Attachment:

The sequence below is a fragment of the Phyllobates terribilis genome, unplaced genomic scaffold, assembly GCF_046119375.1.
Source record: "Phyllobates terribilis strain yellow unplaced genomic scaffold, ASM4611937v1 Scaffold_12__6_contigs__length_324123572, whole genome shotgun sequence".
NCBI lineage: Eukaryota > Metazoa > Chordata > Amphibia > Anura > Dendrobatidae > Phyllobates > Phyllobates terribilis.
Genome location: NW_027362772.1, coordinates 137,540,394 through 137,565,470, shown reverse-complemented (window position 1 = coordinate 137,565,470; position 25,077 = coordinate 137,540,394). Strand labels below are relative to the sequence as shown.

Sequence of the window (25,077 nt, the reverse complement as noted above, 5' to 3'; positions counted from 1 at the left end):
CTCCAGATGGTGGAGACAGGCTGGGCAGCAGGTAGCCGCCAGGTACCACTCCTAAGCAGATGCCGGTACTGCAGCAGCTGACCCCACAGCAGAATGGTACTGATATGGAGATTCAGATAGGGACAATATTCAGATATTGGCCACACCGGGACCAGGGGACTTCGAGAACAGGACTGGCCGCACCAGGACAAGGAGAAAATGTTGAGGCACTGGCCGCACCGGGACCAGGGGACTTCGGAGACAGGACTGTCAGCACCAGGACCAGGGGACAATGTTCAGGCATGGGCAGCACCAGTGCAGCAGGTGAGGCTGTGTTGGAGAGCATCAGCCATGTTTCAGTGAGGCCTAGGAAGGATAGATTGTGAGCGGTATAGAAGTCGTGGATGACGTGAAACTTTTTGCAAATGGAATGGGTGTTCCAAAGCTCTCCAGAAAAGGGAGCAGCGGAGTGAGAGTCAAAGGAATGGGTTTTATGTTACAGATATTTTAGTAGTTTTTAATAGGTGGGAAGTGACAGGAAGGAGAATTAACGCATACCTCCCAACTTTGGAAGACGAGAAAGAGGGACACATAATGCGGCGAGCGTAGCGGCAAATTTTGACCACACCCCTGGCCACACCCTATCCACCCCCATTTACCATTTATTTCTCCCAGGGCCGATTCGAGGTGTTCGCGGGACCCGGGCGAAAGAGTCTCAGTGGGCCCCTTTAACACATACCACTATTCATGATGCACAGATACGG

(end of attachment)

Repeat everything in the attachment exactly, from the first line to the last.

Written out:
The sequence below is a fragment of the Phyllobates terribilis genome, unplaced genomic scaffold, assembly GCF_046119375.1.
Source record: "Phyllobates terribilis strain yellow unplaced genomic scaffold, ASM4611937v1 Scaffold_12__6_contigs__length_324123572, whole genome shotgun sequence".
NCBI lineage: Eukaryota > Metazoa > Chordata > Amphibia > Anura > Dendrobatidae > Phyllobates > Phyllobates terribilis.
Genome location: NW_027362772.1, coordinates 137,540,394 through 137,565,470, shown reverse-complemented (window position 1 = coordinate 137,565,470; position 25,077 = coordinate 137,540,394). Strand labels below are relative to the sequence as shown.

Sequence of the window (25,077 nt, the reverse complement as noted above, 5' to 3'; positions counted from 1 at the left end):
CTCCAGATGGTGGAGACAGGCTGGGCAGCAGGTAGCCGCCAGGTACCACTCCTAAGCAGATGCCGGTACTGCAGCAGCTGACCCCACAGCAGAATGGTACTGATATGGAGATTCAGATAGGGACAATATTCAGATATTGGCCACACCGGGACCAGGGGACTTCGAGAACAGGACTGGCCGCACCAGGACAAGGAGAAAATGTTGAGGCACTGGCCGCACCGGGACCAGGGGACTTCGGAGACAGGACTGTCAGCACCAGGACCAGGGGACAATGTTCAGGCATGGGCAGCACCAGTGCAGCAGGTGAGGCTGTGTTGGAGAGCATCAGCCATGTTTCAGTGAGGCCTAGGAAGGATAGATTGTGAGCGGTATAGAAGTCGTGGATGACGTGAAACTTTTTGCAAATGGAATGGGTGTTCCAAAGCTCTCCAGAAAAGGGAGCAGCGGAGTGAGAGTCAAAGGAATGGGTTTTATGTTACAGATATTTTAGTAGTTTTTAATAGGTGGGAAGTGACAGGAAGGAGAATTAACGCATACCTCCCAACTTTGGAAGACGAGAAAGAGGGACACATAATGCGGCGAGCGTAGCGGCAAATTTTGACCACACCCCTGGCCACACCCTATCCACCCCCATTTACCATTTATTTCTCCCAGGGCCGATTCGAGGTGTTCGCGGGACCCGGGCGAAAGAGTCTCAGTGGGCCCCTTTAACACATACCACTATTCATGATGCACAGATACGG